After the Fire
By Frank Lesko
A fire engulfed Sts. Mary & James Church in Guthrie, Ky., on February 10, 2015. The blaze originated in an appliance in the adjoining hall and spread to the sanctuary. No one was hurt, but damage to the structure was total. In the aftermath, local ecumenical ties have grown stronger.
“That church had been there a long time, and it became part of the community,” said Buck Tidwell, pastor of nearby Tiny Town Baptist Church. “Even folks from other denominations felt like they had lost something.”
In 1942, Glenmary Home Missioners began serving the community of Guthrie, Ky., and the residents of Todd County. The missioners constructed Sts. Mary & James Church in 1948 and have fostered robust ministry efforts in the county. Glenmary Father Frank Ruff served as pastor to Sts. Mary and James, as well as St. Susan in Elkton, from August 2000 until the parishes were returned to the pastoral care of the Diocese of Owensboro in 2008. Father Frank took senior membership at that time, but he has continued serving as Sacramental Minister in Guthrie.
The Catholic community would have been “homeless,” but when the church burned down, the congregation was able to lean on longstanding relationships of goodwill with other churches—which Father Frank Ruff, and other Glenmarians before him, helped nurture.
“(Protestant) ministers and Amish people came running during the fire,” explained Anita, a Catholic parishioner. “Before the roof collapsed, everyone from town rescued everything ... It was a sight to see a Baptist minister carrying out a statue of the Blessed Mother.”
With the church gone, offers started pouring in almost immediately. Five churches and two civic organizations offered space for the Catholics to celebrate Mass.
After a brief stint at the Guthrie Transportation Museum, the Catholic congregation worked out an arrangement to meet at Tiny Town Baptist Church.
A warm and friendly relationship between the two faith communities has developed. All agree that respect has been key. The Baptist and Catholic communities work hard to share the building and to be good neighbors. The Catholic congregation keeps the necessary items for Mass on carts at the back of the church. They set up for Mass and then meticulously return the space to its original configuration so that it’s ready for Baptist Sunday School and worship.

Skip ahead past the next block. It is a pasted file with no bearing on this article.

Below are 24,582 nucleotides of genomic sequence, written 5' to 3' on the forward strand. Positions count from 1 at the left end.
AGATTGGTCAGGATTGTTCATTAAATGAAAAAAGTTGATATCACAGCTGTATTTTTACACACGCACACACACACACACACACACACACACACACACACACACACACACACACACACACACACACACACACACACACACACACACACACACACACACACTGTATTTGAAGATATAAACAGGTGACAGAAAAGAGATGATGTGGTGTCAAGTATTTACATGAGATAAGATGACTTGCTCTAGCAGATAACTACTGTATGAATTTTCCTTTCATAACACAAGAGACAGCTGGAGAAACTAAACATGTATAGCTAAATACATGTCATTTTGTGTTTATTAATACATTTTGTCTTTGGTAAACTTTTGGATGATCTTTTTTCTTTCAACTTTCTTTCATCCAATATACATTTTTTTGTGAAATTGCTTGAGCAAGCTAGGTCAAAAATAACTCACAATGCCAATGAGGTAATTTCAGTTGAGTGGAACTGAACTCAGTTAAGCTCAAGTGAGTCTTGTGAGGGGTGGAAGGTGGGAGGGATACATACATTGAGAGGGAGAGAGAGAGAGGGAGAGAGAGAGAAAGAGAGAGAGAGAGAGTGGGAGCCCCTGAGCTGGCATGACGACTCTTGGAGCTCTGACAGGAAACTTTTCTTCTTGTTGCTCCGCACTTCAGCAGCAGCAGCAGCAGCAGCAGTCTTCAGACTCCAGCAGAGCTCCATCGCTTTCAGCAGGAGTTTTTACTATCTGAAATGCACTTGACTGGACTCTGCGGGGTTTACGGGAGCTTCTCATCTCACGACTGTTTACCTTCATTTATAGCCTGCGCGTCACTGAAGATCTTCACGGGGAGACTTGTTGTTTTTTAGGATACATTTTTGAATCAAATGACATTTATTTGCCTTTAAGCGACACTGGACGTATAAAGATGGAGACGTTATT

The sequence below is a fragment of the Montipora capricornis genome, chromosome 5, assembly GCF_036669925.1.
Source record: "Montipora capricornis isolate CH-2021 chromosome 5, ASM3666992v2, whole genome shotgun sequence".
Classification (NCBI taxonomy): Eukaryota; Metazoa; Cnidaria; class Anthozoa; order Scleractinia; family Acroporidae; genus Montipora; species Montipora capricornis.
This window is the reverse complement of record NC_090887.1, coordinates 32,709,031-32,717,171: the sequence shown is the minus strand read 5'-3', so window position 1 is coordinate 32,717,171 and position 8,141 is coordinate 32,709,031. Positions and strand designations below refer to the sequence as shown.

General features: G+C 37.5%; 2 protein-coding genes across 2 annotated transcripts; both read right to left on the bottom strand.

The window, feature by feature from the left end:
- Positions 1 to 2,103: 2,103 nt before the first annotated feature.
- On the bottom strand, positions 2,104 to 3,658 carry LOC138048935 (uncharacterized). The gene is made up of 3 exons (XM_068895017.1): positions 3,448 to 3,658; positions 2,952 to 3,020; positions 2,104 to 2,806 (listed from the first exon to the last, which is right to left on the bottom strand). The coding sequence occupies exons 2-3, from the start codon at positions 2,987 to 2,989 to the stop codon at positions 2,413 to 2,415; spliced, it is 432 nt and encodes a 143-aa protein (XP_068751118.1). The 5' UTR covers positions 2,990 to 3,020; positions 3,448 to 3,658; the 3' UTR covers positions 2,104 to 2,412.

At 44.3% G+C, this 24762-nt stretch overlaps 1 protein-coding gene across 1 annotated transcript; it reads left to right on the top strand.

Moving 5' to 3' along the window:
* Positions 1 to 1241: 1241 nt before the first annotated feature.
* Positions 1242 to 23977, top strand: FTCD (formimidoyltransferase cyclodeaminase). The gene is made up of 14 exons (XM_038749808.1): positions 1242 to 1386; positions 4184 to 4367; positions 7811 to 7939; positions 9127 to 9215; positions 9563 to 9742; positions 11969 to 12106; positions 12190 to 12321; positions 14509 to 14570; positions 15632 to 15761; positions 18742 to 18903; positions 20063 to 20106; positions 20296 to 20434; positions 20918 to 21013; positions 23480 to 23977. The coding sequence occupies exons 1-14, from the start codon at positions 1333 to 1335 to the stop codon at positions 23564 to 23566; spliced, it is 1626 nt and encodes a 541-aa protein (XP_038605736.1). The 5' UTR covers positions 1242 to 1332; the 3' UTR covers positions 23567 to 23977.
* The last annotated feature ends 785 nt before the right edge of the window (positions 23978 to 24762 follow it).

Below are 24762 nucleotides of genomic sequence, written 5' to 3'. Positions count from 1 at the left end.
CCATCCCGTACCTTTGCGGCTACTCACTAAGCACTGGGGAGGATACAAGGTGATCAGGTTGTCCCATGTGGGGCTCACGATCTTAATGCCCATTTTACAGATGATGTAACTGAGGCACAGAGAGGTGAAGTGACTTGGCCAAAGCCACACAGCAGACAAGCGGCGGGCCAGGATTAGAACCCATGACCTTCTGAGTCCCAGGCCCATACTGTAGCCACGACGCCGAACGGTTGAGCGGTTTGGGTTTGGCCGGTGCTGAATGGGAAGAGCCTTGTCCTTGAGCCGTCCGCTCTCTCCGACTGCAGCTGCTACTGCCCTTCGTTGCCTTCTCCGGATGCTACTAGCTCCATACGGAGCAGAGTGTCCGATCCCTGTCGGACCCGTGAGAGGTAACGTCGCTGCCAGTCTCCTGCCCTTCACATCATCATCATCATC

The Catholic and Baptist communities share more than just a church building. Friendships have been formed and strengthened. They pray for each other regularly and assist each other when needed. In January, the Catholic community treated their Baptist hosts to an afternoon meal and social time in appreciation for their hospitality.
“It’s bringing the (larger) community closer together,” remarked Pastor Buck. “It has really been a blessing.”
One evening, Pastor Buck walked into the dark Baptist church and was surprised to see the tabernacle candle still lit. He wanted to blow it out, figuring it had been left burning accidentally. When he reported this discovery to Deacon Heriberto Rodriguez, parish life coordinator, he was surprised to learn there are times when Catholics leave the candle burning continuously.
“He explained what it means and reassured me that it’s in safe (fire-resistant) glass,” remarked Pastor Buck. “Now when we go in there, we look to see that it’s lit.”
Father Frank is an ambassador of the Catholic faith to people from all denominations throughout Todd County, Ky. He is a friend to clergy and is a regular face at Wednesday night revivals hosted by various evangelical churches. However, he acknowledges he is building on an established tradition.
“The ice was broken long ago,” he said. “The Glenmary Sisters began their ministry in Guthrie in 1944, reaching out to everybody, regardless of church affiliation.”
The men of Glenmary have followed suit in their own ways. In particular, Father John Brown (pastor, 1987-94) and Father Tom Charters (pastor, 1994-99) were active in the local ministerial association. This group would plan ecumenical worship events, address charitable needs and simply build relationships with each other.
“That’s one of the values of Glenmary,” Father Frank said. “You get a sustained and consistent approach to the missionary endeavor. The attitude of general positivity between denominations was there before I came.”
Father Frank said good relationships between denominations are a matter of the heart as well as the head.
“It is not enough to have formal agreements and scholarly statements,” he cautioned. “You have to bring the attitude of respect and cooperation with each other.”
The Diocese of Owensboro recently established the new parish of St. Francis of Assisi in Todd County, on March 24, 2016. It is made up of the former parishes of Sts. Mary & James in Guthrie and St. Susan in Elkton. Both communities were already discussing a possible merger long before the fire. They were outgrowing their buildings and were already sharing Father Frank and Deacon Heriberto.
A new church is being built for the Elkton and Guthrie communities to share, but for now the former Sts. Mary and James parishioners remain at Tiny Town.
The new parish name comes from three sources: First, it honors Francis of Assisi, a popular saint, even among non-Catholics. Secondly, the name is a tribute to Pope Francis, much beloved by parishioners. Finally, it recognizes Father Frank, whose given name is actually “Francis.”
The name is a good reminder that buildings may come and go, but the influence of Glenmary has left a profound and lasting mark on this community.
This story was published in the Winter 2016 edition of Glenmary Challenge magazine. A version of this article first appeared in the May-June 2016 issue of Nurturing Faith Journal & Bible Studies (nurturingfaith.net) and is reprinted with permission.
Fire photo courtesy of Smokey Barn News via Brandy Trejo